Harris does not list all information about her fundraisers but has released a list of members on her finance committee. Biden allows reporters into all of his fundraisers but does not currently disclose the members of his finance committee.
As questions about the influence of wealthy donors have come up in recent months, some campaigns have pushed back against Warren by pointing out that she transferred over $10 million from her 2018 Senate re-elect fund. That campaign had strong grass-roots fundraising but also raised millions through the same high-dollar fundraisers she’s now denouncing.
Warren’s Medium post also laid out a number of other commitments to try to limit big money and burnish her progressive credentials.
She followed Sanders in pledging to ban corporate contributions to the Democratic National Convention next summer in Milwaukee, a $70 million-plus event that the party is currently soliciting donations for through corporations and lobbyists. Warren’s campaign did not comment on whether she would make the party return the corporate or lobbyist contributions they are currently soliciting. Sanders’ campaign has warned the DNC and potential donors that it “is under no obligation to fulfill any transaction with a corporation trying to corruptly buy access.”
Warren also promised to reject contributions over $200 from “executives at big tech companies, big banks, private equity firms, or hedge funds.” Her campaign said it will identify any such people who have already donated and return those contributions. Asked to clarify the meaning of “executive,” aides said they would “cross-check the leadership team for each company with what they post on their own websites.” Asked for clarification, the campaign did not respond.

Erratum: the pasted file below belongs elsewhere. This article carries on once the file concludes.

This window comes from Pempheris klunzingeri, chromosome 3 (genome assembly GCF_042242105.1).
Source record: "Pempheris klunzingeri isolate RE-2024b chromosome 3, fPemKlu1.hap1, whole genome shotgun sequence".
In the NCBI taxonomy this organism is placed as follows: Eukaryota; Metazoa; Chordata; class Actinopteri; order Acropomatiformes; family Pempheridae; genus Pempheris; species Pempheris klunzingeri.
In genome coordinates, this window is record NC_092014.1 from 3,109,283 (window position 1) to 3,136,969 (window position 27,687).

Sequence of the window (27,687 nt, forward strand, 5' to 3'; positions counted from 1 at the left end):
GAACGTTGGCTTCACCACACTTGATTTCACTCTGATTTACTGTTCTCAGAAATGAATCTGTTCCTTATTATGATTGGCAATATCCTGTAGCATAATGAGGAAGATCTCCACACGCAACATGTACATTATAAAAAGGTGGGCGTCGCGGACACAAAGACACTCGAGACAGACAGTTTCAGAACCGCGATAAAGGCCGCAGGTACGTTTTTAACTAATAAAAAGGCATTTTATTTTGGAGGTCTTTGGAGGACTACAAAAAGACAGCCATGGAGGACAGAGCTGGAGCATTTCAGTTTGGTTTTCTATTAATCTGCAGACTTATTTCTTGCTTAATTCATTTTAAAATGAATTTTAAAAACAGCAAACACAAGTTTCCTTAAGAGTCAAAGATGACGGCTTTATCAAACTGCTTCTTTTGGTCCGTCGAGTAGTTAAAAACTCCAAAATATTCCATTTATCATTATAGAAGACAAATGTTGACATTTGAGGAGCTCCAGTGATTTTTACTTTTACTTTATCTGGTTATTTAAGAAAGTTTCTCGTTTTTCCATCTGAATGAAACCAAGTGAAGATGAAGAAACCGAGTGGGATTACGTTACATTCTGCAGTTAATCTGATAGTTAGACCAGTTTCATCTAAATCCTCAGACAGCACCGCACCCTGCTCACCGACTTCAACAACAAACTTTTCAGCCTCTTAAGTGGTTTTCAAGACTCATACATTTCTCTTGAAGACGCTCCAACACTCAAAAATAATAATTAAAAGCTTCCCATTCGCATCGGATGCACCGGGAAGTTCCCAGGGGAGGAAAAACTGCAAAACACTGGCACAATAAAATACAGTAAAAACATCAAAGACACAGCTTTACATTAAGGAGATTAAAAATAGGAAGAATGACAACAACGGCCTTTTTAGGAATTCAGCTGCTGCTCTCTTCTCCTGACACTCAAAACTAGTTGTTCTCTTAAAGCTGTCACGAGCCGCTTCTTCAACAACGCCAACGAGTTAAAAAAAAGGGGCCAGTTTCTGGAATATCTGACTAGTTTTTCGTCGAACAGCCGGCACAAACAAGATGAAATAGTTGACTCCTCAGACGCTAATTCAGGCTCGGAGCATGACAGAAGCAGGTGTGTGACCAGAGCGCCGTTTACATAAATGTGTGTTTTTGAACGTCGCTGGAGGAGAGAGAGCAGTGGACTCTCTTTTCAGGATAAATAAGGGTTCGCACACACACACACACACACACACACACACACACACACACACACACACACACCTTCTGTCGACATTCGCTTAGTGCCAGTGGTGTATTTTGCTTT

Warren also laid out her plan to overhaul campaign finance rules. Some parts — such as pledging to not give foreign ambassadorships to donors — she previously proposed. Warren did, however, call for lowering individual contribution limits to candidates from $2,800 to $1,000, and to $10,000 to political parties. And she proposed combining that with a publicly-financed, small-dollar matching program in which the federal government would provide a six to one match for any donation under $200.
Warren vaguely wrote the plan will be paid for “by penalties coming from corporate malfeasance and major tax crimes.”
Warren’s plan is not as far-reaching as Sanders’, which calls for mandatory public financing for federal elections and replacing the Federal Election Commission with a Federal Election Administration that would empowered to impose civil and criminal penalties.
Still, Warren has made the influence of money in the political system the centerpiece of her candidacy.
“Whatever issue brings you to politics — whether it’s climate change or gun violence, student loans or prescription drug prices — there is a reason why our country hasn’t been able to make progress,” she wrote. “Corruption.”
Maggie Severns contributed to this report